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Monday, Sep. 1, 2014

Facing financial facts of life at EMS HQ

Friday, October 23, 2009

(Photo)
Marshall County Emergency Medical Service Director James Whorley confers with the county's EMS Committee with Commissioner Reynelle Peacock Smith, chair of the panel, at right.
Financial issues facing the Marshall County Emergency Medical Service range from illogical equipment purchases to results of the State Comptroller's audit that found discrepancies in purchasing practices.

EMS Director James Whorley reviewed some of them during a county committee meeting this week when he invited visitors to the ambulance stations. A few days earlier, the comptroller's assistant, Richard Norment, issued a report on cash shortages and other questionable activities revealed by audits conducted at 89 of the state's county governments.

A number of the questionable activities reported in the comptroller's audit of Marshall County's EMS precede Whorley's administration. He succeeded Jimmy Adams who resigned and has subsequently been revealed to be the subject of a state investigation.

"I'm fixing to have to buy a cardiac monitor," Whorley told the committee about equipment that needs to be replaced. "I found a vendor who can use it for parts.

"I'm bartering junk for stuff we need," he said.

Whorley took full responsibility for having purchased a particular brand of truck on which the ambulance box is affixed. Early in his administration, he bought the model that was the same as the previous purchase.

But they're too high for the height of stretchers, so a $5,500 air-ride system is installed to lower the truck to the level of the stretcher, Whorley has explained.

Different stretchers can be purchased, but they don't solve the problem.

"The stretchers are all the same," he said of their height. "Hydraulic stretchers cost $14,000," but still the truck is too high.

An ambulance employee's back injury might cost $80,000, he said. It's better to spend $5,500 and not take the risk.

Whorley "was just waiting for the new budget" to be adopted so he could buy the air-ride equipment for an ambulance, he said.

The fiscal year starts July 1. The budget was approved and put into operation in September.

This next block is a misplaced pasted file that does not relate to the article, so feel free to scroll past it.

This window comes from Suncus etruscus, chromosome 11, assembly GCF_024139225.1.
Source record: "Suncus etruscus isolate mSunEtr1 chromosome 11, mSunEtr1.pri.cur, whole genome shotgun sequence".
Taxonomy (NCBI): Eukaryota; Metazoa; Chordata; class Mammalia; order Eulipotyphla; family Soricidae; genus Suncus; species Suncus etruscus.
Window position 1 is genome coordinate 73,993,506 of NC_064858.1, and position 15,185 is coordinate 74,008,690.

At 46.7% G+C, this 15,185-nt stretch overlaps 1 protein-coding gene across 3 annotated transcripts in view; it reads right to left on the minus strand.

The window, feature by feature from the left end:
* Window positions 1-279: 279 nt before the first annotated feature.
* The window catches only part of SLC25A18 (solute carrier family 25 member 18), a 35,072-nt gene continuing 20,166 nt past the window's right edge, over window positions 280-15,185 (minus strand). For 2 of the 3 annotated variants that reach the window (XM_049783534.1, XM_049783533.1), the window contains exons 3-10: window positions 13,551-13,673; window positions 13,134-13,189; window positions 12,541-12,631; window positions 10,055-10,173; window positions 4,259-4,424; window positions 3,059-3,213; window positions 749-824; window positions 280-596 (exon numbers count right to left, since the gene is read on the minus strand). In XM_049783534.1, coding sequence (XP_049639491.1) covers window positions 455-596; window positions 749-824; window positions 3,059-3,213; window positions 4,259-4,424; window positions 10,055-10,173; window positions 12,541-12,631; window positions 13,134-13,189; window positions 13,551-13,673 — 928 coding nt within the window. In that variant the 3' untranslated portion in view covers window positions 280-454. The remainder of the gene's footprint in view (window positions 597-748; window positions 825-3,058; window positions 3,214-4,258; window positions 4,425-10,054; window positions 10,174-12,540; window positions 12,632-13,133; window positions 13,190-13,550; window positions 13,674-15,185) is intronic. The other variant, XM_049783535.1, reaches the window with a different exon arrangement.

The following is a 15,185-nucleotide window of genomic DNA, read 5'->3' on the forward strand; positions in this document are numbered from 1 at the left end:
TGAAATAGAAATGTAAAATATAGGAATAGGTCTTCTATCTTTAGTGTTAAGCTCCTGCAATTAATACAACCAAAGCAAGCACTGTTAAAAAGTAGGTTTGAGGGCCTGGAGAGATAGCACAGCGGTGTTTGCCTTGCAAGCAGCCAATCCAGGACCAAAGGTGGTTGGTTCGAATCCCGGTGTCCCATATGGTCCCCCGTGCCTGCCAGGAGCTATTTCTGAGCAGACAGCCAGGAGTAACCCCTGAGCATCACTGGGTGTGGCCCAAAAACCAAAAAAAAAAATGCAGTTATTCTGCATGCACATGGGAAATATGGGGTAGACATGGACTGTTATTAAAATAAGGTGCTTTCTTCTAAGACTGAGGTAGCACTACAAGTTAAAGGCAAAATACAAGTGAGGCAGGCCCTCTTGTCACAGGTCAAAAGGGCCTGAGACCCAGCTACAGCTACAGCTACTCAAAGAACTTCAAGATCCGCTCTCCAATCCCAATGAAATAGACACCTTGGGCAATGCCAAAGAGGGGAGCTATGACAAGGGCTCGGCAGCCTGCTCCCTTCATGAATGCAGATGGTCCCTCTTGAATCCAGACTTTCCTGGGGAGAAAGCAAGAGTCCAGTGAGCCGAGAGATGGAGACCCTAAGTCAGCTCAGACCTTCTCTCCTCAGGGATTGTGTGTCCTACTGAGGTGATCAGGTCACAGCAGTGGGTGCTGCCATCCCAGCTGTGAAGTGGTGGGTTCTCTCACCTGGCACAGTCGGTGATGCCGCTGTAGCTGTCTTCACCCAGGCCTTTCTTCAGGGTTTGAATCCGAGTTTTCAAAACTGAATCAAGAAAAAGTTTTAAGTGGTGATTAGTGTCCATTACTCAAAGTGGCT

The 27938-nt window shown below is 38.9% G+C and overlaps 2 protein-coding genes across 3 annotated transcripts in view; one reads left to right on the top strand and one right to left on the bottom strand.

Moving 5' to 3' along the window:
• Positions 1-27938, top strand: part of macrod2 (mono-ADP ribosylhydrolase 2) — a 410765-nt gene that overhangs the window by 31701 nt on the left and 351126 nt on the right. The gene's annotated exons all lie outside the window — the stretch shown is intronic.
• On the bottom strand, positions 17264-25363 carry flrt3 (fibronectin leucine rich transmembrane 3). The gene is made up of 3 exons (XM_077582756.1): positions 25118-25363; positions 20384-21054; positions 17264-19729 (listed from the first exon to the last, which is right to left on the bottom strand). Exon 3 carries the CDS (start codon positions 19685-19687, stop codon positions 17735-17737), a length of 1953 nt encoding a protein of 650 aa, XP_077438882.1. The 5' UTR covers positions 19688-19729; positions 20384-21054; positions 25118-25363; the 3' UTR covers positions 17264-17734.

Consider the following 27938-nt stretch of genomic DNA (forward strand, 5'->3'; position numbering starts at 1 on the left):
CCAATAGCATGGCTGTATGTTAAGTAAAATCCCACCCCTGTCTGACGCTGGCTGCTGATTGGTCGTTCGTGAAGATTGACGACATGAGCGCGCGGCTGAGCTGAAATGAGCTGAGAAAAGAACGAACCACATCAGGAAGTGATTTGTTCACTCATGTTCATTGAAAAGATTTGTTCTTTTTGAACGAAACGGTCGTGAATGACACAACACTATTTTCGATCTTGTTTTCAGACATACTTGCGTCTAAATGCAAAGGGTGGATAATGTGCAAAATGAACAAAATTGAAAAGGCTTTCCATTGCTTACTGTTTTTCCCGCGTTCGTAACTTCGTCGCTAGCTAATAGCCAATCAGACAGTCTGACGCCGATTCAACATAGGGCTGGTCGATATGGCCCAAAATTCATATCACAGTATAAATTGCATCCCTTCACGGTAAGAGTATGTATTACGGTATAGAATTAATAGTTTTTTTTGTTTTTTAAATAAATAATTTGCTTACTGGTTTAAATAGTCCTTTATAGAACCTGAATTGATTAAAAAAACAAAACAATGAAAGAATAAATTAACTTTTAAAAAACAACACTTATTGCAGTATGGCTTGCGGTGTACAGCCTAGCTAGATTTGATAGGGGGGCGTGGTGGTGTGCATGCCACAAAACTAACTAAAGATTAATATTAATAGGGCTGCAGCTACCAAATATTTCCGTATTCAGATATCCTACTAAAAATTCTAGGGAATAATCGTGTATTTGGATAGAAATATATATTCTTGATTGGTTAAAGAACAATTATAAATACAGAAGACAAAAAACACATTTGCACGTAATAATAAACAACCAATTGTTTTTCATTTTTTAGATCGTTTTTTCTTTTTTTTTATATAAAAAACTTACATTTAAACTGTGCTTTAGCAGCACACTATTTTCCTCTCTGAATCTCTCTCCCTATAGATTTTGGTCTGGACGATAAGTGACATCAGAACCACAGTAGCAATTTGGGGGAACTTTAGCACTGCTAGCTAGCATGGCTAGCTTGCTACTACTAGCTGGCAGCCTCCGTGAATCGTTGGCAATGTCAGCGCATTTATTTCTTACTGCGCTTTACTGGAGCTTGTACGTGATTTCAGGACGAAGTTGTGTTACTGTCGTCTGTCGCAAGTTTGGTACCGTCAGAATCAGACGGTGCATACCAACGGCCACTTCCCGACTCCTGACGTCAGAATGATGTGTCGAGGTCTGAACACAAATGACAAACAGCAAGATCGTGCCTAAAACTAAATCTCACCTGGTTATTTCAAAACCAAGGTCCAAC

Norment's statewide summary to Comptroller Justin P. Wilson reports the EMS' previous administration called for bids for Ford trucks to be used for ambulances and Muster Emergency Vehicles bid a 2006 demo for $80,090 plus installing an air-ride option for an existing ambulance for $5,100 plus $8,100 per unit for five heart monitors for a total cost of $125,690.

The Comptroller's report says specifying a brand of vehicle reduces competition and therefore violates the intent of the bidding process.

Bid specifications called for three cardiac monitors, but the invoice from Muster reflected five monitors, the comptroller reported.

Whorley was hired as the new director in March 2008. Thirteen months later, officials revealed the Tennessee Bureau of Investigation had been investigating the previous director.

Bid specifications "custom made for one bidder" were reported in the Comptroller's audit made public April 9 about purchases and sales by Adams.

"It appears that the bid specifications were written specifically for [one particular] ambulance since delivery was required within 30 days," according to the state report which was discussed at length - on a condition that this news report would come after the audit was made public - during a County Budget Committee meeting about a month earlier.

Monday night during the EMS Committee meeting, the panel turned to other business about the time when Commissioner Mary Ann Neill remarked, "I guess we're on our own" if anything is to be done about the discrepancies suffered as a result of Adams' decisions.

A North Carolina man has been convicted for stealing a county ambulance he purchased with forged papers, but there's been no progress in getting the vehicle back. It may cost more to get it than it's worth.

Whorley's invitation to commissioners is extended to the public to visit the ambulance station so taxpayers may personally see the service, its buildings and vehicles.



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